However, because I do love information, I thought I'd find out a little more. I propose to track, for one week (starting Sunday), my entire information consumption on the Internet: every link, article, blog, and video, organizing it in percentages by day, type of media, source (social networks, blogs, searches, other browsing), category of content (i.e. entertainment, news, and any other categories that emerge), and see what patterns show. Maybe I will even work up some fun infographics, who knows. Depending on what I find (and how difficult it is to track, considering I'm on around 5-10 different devices/machines during the week), maybe it will be interesting to continue it over a slightly longer period.


UPDATE, 2/13/12:

Unfortunately, this will be postponed a week. I made the classic mistake of not backing up my information and lost everything I was keeping track of when Blogger glitched. I was saving all the links to things as an unpublished post because it was the simplest way to save things between school, work, home, and mobile, but as I was adding something the post blanked out and then saved. Empty. So I will be using a different method next week. However, I am still really looking forward to the results!

Thursday, February 9, 2012

Musings On How Social Media Changes Connections

Connections is the title of the art show I put together as a senior in undergrad. It's also the specific title for this, my favorite piece from that show, which will be part of the Student Art in the Library Juried Exhibit this semester in the Hodges Library at University of Tennessee:


The show was about how we are always trying to establish connections and relationships with others in any way we can. Ultimately, this is the point of any type of art - to create a bond of shared emotion and meaning with even an unknown audience. I've always felt that if something I create makes an impression on even one person, then it has done what it was meant to.

I feel like these types of personal connections are very relevant at the moment as a topic, since one of the main criticisms of social media is that it may diminish their strength and depth. At the same time, this is what social media is all about, and why it has become so dominant. People are drawn to it because they want to make these connections, to share their lives with others. More and more, people are choosing to leave behind the potential loneliness of their private islands.

However, that doesn't mean they succeed. Sharing everything may have the opposite effect; if everyone knows everything about you, then are any of those relationships truly meaningful? Although I love social media and am an active user, I wonder if the way we share and think about sharing in the face of technology is creating poor habits when we look for relationships - basically, quantity over quality.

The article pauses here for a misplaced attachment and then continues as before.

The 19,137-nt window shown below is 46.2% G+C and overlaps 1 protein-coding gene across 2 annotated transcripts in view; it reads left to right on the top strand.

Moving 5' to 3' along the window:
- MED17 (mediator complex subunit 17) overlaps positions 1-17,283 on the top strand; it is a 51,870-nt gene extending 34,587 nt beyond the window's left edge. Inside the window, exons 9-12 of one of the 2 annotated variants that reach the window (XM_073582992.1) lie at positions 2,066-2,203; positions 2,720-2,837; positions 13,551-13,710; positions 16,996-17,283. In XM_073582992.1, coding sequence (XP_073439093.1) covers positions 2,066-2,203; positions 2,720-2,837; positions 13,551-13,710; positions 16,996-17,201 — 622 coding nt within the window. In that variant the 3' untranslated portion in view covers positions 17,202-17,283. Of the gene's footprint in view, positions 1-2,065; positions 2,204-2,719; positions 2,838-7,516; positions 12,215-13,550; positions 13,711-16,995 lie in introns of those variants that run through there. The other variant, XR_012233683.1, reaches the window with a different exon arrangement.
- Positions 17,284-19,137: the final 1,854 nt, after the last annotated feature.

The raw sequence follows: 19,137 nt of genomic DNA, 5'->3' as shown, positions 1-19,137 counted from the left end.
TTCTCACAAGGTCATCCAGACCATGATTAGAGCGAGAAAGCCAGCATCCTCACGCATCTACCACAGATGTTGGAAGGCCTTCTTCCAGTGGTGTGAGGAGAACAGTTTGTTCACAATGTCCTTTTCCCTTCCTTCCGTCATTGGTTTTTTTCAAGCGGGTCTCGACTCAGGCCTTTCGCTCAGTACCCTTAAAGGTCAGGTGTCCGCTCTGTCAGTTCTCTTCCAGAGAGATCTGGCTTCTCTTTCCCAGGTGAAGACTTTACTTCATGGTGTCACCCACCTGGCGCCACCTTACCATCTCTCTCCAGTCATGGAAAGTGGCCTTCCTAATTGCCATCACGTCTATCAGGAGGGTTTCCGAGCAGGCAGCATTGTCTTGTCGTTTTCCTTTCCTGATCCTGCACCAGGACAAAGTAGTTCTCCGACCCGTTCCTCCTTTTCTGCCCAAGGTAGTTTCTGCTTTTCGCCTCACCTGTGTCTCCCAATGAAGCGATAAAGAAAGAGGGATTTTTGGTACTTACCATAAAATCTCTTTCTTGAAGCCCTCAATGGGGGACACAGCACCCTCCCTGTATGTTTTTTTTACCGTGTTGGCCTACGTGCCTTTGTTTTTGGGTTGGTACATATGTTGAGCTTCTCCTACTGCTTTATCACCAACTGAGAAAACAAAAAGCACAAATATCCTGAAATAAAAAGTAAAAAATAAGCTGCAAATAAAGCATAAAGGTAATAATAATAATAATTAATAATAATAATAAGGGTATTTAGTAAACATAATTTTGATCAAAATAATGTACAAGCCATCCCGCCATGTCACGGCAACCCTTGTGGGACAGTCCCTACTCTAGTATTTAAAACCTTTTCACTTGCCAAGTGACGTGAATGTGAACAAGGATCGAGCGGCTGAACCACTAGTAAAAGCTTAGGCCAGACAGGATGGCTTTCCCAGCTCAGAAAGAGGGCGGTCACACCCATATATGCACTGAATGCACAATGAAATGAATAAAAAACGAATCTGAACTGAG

My point of view is somewhat more positive. I believe social media is indeed changing the way we interact and form relationships and interpersonal connections, but change is inevitable. Even before the Internet, culturally we already looked at relationships differently than we had a couple hundred years ago. For one thing, there's a lot more equality, and while hardly anyone now would try to argue that's a bad thing, in the past it would have been unthinkable. I don't think the changes happening now will be really measurable until time gives us some perspective on them. So when we say that social media is changing relationships, why do we assume it's a bad thing?

Monday, February 6, 2012

Dropbox - A Great Tool For Students

Last semester I was working on my final thesis project, which in the Advertising department is set up as a group project. I was working with three other students.

Now, I've heard all kinds of complaints about group projects, but the one thing aside from personal or work-related issues that's always problematic is finding meeting times. The more people there are, the worse it gets to try to coordinate with everyone's school, work, and personal schedules. This was especially true in this case, since one our team members lived slightly over an hour from UT.

In the end, this meant we frequently had to coordinate our efforts remotely. Between texting, long and unwieldy email threads, and random Facebook messages, it could get really difficult to keep up with the conversation, especially when you didn't know WHERE the most recent exchanges had taken place. The first thing we did to help this problem was set up a Facebook group. This was extremely useful in that it kept all our communication about the project in one place that was easy to check and get notifications from. Unfortunately, it didn't eliminate the email threads, since we still had to have a way to share files with each other.

Enter Dropbox.


Dropbox is, basically, a free cloud service - it lets you upload and download files easily from any computer. Most importantly, though, it allows users to share folders, automatically updating the files for everyone when one person saves changes. Not only that, it tracks who was the last person to save any file, and keeps all previous versions so that you can revert back if there is a mistake.